"For Christ suffered once for sins, the righteous for the unrighteous, that He might bring us to God, being put to death in the flesh but made alive in the spirit, in which He went and proclaimed to the spirits in prison, because they formerly did not obey, when God's patience waited in the days of Noah, while the ark was being prepared, in which a few, that is, eight persons, were brought safely through the water. Baptism, which corresponds to this, now saves you, not as a removal of dirt from the body but as an appeal to God for a good conscience, through the resurrection of Jesus Christ," - 1 Peter 3:18-21

    But not only these, but see what else the Scriptures teach concerning Holy Baptism,

    "Jesus answered, 'Truly, truly, I say to you, unless one is born of water and the Spirit, he cannot enter the kingdom of God. That which is born of the flesh is flesh, and that which is born of the Spirit is spirit. Do not marvel that I said to you, ‘You must be born again.'" - John 3:5-7

    See how Christ attaches the new, spiritual birth to Baptism, speaking of the water of Baptism here. For Nicodemus knew, as a rabbi, that when a person converted to Judaism and went through the ritual washing of the mikveh, they were as born new people--born anew as a Jew. So Christ speaks of what Nicodemus should have already known, though obviously Christian Baptism is another thing, it is not being born anew under the old covenant made through Moses, but the New Covenant established in Christ's own precious blood. This new birth by which we are a new creation.

    St. Paul himself echoes back to here when he writes,

    "But when the goodness and loving kindness of God our Savior appeared, He saved us, not because of works done by us in righteousness, but according to His own mercy, by the washing of regeneration and renewal of the Holy Spirit, whom He poured out on us richly through Jesus Christ our Savior, so that being justified by His grace we might become heirs according to the hope of eternal life." - Titus 3:4-7

    Why should you receive Christian Baptism?

    Because here in this water God has connected His precious and holy word, His promises, that here in this water is Christ who has given Himself to us; so that here in this water we die to the world, we die with Christ, we are buried with Christ, and we are made new in Christ. Our sins having been washed clean by His precious blood which He shed for us. And we are born again, as children of God, by His grace. Through this Baptism we are birthed into the life of God which is in Christ by the power of the Spirit.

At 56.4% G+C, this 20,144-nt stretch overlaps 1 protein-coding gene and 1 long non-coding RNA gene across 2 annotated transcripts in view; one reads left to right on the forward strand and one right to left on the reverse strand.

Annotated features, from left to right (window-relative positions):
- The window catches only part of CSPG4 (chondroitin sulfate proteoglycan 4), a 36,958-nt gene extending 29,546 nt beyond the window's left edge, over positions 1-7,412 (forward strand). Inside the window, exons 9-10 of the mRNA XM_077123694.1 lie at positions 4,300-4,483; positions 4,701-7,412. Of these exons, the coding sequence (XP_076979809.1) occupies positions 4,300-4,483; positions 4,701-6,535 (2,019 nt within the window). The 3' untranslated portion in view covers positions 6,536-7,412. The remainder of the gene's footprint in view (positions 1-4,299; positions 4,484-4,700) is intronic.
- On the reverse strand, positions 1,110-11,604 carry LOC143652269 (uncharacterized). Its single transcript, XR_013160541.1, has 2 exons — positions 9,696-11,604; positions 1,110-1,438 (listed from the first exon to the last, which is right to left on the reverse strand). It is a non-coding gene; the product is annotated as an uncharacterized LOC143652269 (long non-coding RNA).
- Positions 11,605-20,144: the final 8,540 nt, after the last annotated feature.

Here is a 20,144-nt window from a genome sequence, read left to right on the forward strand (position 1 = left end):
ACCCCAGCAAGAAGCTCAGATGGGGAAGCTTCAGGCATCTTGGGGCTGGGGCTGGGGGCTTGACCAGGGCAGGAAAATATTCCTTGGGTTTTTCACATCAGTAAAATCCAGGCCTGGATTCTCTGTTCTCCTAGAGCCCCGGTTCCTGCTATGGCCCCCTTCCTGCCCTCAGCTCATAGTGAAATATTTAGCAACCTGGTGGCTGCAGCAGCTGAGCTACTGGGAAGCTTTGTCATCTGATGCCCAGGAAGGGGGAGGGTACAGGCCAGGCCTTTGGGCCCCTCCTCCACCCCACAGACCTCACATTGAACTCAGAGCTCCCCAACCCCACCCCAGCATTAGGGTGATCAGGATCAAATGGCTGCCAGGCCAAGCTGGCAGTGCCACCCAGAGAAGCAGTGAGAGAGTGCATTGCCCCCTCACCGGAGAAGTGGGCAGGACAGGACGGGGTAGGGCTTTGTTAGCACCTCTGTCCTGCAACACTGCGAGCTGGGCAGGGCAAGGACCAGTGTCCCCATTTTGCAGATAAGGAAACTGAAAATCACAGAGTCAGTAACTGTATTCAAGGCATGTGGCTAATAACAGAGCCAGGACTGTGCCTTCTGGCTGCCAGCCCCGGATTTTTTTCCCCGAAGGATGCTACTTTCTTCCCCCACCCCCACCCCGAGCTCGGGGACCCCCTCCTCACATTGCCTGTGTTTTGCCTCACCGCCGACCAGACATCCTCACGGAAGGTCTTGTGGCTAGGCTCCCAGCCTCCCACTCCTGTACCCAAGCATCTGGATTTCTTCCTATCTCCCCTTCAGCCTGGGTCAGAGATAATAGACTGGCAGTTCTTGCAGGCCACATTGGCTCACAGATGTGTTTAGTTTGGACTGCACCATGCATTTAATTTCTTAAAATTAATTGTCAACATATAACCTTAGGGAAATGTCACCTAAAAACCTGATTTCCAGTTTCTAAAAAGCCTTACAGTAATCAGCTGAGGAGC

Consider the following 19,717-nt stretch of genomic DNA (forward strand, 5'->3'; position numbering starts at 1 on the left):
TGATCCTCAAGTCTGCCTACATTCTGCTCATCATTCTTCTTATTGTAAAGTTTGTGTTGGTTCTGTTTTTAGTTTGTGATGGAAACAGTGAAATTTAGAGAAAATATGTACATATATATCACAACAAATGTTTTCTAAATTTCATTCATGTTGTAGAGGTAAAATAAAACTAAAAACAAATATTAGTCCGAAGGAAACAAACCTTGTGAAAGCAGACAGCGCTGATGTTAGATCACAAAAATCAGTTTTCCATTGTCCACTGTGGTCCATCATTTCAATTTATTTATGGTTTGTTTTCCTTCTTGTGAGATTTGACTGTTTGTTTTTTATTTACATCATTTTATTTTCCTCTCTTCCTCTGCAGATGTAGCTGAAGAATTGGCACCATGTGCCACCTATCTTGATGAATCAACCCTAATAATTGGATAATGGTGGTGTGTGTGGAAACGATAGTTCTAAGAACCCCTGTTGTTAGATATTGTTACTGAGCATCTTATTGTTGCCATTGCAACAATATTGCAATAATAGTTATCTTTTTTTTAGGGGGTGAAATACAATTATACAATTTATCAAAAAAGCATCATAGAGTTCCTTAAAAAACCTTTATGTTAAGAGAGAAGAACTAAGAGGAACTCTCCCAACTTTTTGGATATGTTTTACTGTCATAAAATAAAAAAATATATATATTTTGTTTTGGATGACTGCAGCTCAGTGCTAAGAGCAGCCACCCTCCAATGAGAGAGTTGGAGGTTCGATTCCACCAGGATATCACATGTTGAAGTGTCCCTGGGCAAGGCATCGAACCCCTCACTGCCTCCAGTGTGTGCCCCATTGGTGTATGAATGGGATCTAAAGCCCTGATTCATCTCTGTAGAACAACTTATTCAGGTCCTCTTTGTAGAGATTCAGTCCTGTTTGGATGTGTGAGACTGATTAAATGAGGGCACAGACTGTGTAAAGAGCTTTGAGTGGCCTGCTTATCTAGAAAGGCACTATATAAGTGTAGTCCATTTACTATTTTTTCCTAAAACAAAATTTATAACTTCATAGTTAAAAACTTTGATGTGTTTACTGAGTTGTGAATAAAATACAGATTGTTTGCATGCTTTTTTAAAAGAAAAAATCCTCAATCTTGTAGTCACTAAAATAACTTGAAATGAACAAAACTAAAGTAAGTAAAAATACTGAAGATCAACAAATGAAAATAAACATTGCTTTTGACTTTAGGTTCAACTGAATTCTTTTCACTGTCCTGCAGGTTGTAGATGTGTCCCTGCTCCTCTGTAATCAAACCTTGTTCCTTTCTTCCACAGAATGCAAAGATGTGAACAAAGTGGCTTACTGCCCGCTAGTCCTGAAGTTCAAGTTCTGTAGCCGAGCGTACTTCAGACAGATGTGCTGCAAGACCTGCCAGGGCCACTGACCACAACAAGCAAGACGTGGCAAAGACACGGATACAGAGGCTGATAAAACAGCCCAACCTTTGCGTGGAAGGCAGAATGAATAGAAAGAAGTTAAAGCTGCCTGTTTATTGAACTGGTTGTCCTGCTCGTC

Not that this Baptism is a work you do in order to merit bonus points to God, as though you are being obedient and earn anything from Him. Not as though this Baptism is an act of your own obedience which God rewards. But rather, you come to the laver of salvation as a helpless, sinful beggar and wretch, with nothing. You bring nothing, for you have neither gold nor silver, nor clean robes, but only your sin. It is God who washes you clean, for He says, "Though your sins be as scarlet, they shall be white as snow; though they be as crimson, they shall be white as wool." (Isaiah 1:18).

    -CryptoLutheran
     
  19. tturt

    tturt Senior Veteran Supporter

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    Water baptism is not required for salvation.

    There's a doctrine of baptisms,..." (Heb 6:2). There are 3 baptisms:

    1 - By The Holy Spirit into Jesus is the baptism for salvation. Baptized into the body of Christ by believing in His death, burial, and resurrection.
    (Rev 1:5; Matt 26:28; Mark 1:4, 16:16; Luk 3:3; 1 Cor 12:13: Acts 2:38: Gal 3:27, +++) "In whom ye also trusted, after that ye heard the word of truth, the gospel of your salvation: in whom also after that ye believed, ye were sealed with that holy Spirit of promise," Eph 1:13

    Water and Spirit baptism follows - not required for salvation- not in a set order following salvation:
    2 - By another believer (water baptism) (Matt 28:19, Matt 3:16 Philip with the eunuch "...when they were come up out of the water..." Acts 8:39.

    3 - By Jesus with or into The Holy Spirit (The Spirit baptism) Believers already have the Holy Spirit but this baptism endures us with power for service. (Acts 1:5 8: Acts 8:14-17; 10:44-48, Matt 3:11; Mark 1:8, Luke 3:16; Acts 11:16++++)'

    "And there are three that bear witness in earth, the Spirit, and the water, and the blood: and these three agree in one." I John 5:7-8
     
  20. Richard Mulcahy

    Richard Mulcahy Active Member Supporter

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    Hi everyone,

    Just wanted to say thank you for all the replies.

    I have written to the local Baptist Church up the road from where I live.

    I am hoping they will be able to baptise me but I'm not sure when given the current pandemic.

    God bless you...